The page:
Pyston, the Python Runtime with Just-In-Time (JiT) compiler, appears to be back. After the project lost support from Dropbox, development seemed to have ceased. A new team just released version 2, that is compatible with Python 3.8. It promises 20% performance gain over cPython, the default implementation. Here is the announcement: The Pyston Blog
Python 3.9 is available. What’s new:
New syntax features:
- PEP 584, union operators added to
- PEP 585, type hinting generics in standard collections;
- PEP 614, relaxed grammar restrictions on decorators.
New built-in features:
- PEP 616, string methods to remove prefixes and suffixes.
New features in the standard library:
- PEP 593, flexible function and variable annotations;
os.pidfd_open()added that allows process management without races and signals.
- PEP 573, fast access to module state from methods of C extension types;
- PEP 617, CPython now uses a new parser based on PEG;
- a number of Python builtins (range, tuple, set, frozenset, list, dict) are now sped up using PEP 590 vectorcall;
- garbage collection does not block on resurrected objects;
- a number of Python modules (
_weakref) now use multiphase initialization as defined by PEP 489;
- a number of standard library modules (
zlib) are now using the stable ABI defined by PEP 384.
New library modules:
- PEP 615, the IANA Time Zone Database is now present in the standard library in the
- an implementation of a topological sort of a graph is now provided in the new
Release process changes:
- PEP 602, CPython adopts an annual release cycle.
Cory Doctorow’s new book, published in a whole on OneZero.
What if the trauma of living through real conspiracies all around us — conspiracies among wealthy people, their lobbyists, and lawmakers to bury inconvenient facts and evidence of wrongdoing (these conspiracies are commonly known as “corruption”) — is making people vulnerable to conspiracy theories?From the book
While published as a blog, it is indeed a whole book. Even medium, the blogging platform, says it’s a 109m read. As all of what Cory Doctorow publishes it’s good food for thought and a worthwhile read.
Selber habe ich nur kurz in Berlin gelebt und das ist auch schon in einem anderen Jahrtausend gewesen. Trotzdem hat die Stadt mich mit der Clubkultur schwer beeindruckt. Und der Ruf eilt der Stadt ja nach wie vor voraus. Seit Corona alle Lokale verbietet, die sich zum Superspreader-Event entwickeln können, sieht das alles ein bisschen anders aus. Die Fotografin Christin Mino hat davon ein paar Fotos gemacht, und Vice berichtet darüber. Auch ohne Gäste haben Berliner Clubs einen ganz besonderen Charme. Ich hoffe sehr, dass die Pandemie die Kultur nicht zerstört.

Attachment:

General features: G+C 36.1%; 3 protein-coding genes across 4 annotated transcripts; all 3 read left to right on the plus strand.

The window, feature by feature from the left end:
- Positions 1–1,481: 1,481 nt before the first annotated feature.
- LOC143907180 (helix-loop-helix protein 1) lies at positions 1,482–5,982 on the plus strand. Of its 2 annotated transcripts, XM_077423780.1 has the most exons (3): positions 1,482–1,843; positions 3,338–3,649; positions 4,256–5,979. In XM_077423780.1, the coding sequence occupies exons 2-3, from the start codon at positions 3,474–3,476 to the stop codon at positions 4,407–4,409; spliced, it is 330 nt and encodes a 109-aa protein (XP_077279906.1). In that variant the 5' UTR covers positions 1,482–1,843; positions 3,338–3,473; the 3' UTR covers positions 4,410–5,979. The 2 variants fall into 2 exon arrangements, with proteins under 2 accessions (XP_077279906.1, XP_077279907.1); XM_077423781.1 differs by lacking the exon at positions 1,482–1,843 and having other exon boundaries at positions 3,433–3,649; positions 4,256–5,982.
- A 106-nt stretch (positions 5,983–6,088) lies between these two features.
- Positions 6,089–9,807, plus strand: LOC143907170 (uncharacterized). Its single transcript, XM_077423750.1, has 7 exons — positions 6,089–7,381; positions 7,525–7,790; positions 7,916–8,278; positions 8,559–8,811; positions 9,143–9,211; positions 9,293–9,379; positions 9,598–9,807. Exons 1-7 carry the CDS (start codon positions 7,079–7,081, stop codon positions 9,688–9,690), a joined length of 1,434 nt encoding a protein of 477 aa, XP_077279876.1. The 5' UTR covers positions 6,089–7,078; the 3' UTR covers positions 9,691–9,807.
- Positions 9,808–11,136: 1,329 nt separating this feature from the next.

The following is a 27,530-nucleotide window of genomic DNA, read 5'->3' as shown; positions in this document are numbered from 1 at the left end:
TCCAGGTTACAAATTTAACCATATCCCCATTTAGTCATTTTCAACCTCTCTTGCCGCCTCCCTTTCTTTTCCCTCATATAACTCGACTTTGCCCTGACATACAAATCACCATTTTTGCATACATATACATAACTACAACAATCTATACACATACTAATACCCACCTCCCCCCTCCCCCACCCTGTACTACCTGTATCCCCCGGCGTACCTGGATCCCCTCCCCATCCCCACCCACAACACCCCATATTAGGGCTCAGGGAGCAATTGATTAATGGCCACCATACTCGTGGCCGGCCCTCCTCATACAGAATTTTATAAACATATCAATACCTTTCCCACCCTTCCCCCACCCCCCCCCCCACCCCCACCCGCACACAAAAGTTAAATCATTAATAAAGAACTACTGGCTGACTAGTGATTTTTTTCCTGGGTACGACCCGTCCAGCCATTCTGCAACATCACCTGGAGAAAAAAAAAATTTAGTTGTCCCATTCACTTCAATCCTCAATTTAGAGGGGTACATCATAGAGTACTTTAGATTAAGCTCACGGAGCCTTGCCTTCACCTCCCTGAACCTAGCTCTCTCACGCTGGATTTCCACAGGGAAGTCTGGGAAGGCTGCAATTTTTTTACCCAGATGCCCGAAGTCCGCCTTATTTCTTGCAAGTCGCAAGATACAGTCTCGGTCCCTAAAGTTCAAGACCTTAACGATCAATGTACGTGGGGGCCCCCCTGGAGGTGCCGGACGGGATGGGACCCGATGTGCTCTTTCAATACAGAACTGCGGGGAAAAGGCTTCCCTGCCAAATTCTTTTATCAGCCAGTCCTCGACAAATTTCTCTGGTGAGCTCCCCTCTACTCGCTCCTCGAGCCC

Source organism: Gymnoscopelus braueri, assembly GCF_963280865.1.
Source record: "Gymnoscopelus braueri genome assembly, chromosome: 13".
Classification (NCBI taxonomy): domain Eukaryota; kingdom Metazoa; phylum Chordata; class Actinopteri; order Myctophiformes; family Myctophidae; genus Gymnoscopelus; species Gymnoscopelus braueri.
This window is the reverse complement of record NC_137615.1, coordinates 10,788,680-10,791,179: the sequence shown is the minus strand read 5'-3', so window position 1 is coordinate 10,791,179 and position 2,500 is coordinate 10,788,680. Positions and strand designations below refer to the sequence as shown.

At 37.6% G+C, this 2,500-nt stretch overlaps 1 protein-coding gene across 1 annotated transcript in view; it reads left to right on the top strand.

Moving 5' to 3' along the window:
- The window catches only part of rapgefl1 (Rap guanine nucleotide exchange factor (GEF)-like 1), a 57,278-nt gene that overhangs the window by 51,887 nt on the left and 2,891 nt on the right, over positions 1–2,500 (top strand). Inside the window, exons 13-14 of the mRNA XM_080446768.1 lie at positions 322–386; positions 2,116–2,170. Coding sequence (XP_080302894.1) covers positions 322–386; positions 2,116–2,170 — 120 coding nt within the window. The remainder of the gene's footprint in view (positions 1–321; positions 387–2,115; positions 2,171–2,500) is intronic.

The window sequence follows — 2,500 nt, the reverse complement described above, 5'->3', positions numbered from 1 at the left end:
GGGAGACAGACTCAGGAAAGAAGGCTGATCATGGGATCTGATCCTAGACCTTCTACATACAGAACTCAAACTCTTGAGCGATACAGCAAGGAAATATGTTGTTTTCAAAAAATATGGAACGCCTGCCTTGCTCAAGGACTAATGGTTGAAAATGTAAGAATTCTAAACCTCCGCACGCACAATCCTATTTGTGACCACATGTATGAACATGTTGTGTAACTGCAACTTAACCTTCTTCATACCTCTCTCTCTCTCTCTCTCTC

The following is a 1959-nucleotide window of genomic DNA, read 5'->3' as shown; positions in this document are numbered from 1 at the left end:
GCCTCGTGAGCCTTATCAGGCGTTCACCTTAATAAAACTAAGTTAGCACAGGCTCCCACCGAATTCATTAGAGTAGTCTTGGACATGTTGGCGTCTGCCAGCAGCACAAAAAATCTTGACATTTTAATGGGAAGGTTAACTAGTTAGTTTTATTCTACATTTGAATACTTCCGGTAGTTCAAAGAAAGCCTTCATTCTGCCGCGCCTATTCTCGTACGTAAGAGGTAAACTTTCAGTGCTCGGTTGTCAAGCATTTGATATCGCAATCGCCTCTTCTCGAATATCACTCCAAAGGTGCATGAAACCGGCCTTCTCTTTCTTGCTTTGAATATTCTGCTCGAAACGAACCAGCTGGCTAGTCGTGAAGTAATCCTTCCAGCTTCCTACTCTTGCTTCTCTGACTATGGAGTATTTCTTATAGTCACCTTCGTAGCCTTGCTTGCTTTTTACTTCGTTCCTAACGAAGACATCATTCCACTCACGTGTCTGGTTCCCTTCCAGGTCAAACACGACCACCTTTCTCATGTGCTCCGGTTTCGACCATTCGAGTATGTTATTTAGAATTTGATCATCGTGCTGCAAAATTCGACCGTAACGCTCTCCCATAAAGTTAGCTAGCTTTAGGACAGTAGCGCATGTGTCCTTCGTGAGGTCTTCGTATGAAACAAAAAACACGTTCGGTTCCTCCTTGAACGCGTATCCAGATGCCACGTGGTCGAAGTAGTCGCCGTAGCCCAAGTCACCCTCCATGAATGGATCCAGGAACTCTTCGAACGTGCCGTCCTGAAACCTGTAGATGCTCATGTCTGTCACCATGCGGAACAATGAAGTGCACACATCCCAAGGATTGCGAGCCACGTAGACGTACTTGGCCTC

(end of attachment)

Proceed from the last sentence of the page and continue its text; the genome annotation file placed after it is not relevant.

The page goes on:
Mit ihrer Arbeit “after dance” möchte die Fotografin Christin Mino auf die problematische Situation der Clubs in der Coronakrise aufmerksam machen.Vice
The list – obviously – only covers the year up to May so far. And it includes increasing inequality, the protests against it, brexit, fascism, riots, climate change, locust plagues and of course COVID-19. Not to mention recent Ebola Outbreak in Kongo or earthquake activity in the Yellowstone National Park cluster.
The list is over at https://is2020over.com/. And the year still has something to offer for sure.
Since COVID-19 let’s us work from home, we all made our experiences with Videoconferences. The tools make it possible to work from home, yet some still have to get used to the new freedom. We all know the feeling in these conferences, with colleagues listening or not, playing with their pets, kids or Zoom Backgrounds. Toggl, maker of fantastic time tracking software, nails it:
Rising languages in RedMonk’s latest ranking include Python, TypeScript, Kotlin, and Dart.
The Y2038 problem is similar to the Y2K problem. We’re exactly in between both about now. Both are 18 years away, in either direction. While Y2K is over and was obvious to everyone, Y2038 is not.
The issue here relates to a representation of date and time in Unix systems, and is therefore sometimes referred to as Unix Y2K. The root is the convention to store date and time information as 32bit unsigned integer in such systems. This means, possible values are limited. Time-differences in seconds, starting from 01.Jan 1970 cannot span beyond 03:14:07 UTC on 19 January 2038.
The Y2038 problem will make all calculations beyond this date impossible, until migrated to another representation. At the time being, this seems far away. However, the problem casts its shadows already. Industries, in particular financial markets, often rely on long term forecasts.
Governance issued treasury bonds come with with the longest maturity. Often twenty years, sometimes thirty years. Calculations for complex, long running financing models easily try to estimate returns 20 years and beyond into the future. This is already beyond the problematic date that Y2038 brings. The code to run these calculations is typically complex and stable. Sometimes, it is as old as from 1970. Back then, this date-representation Unix engineers introduced this approach. 32bit covered a long period. John Femellia has a thread, over at Twitter, telling a story about the upcoming issues today.
British Royal Mail issues computer games stamps writes BoingBoing:
The article features pictures of these stamps. Those who remember the times will find these adorable. The stamps are apparently available as first or second class stamps, at £1.60 or £1.55, and also in collectors sets.
Do I know enough people in the UK to send me postcards with stamps from:
- Dizzy (1987)
- Populous (1989)
- Lemmings (1991)
- Micro Machines (1991)
- Sensible Soccer (1992)
- Wipeout (1995)
- Worms (1995)
each? Germany, meanwhile, is still debating whether computer games are hazardous and the people involved in the scene should be observed.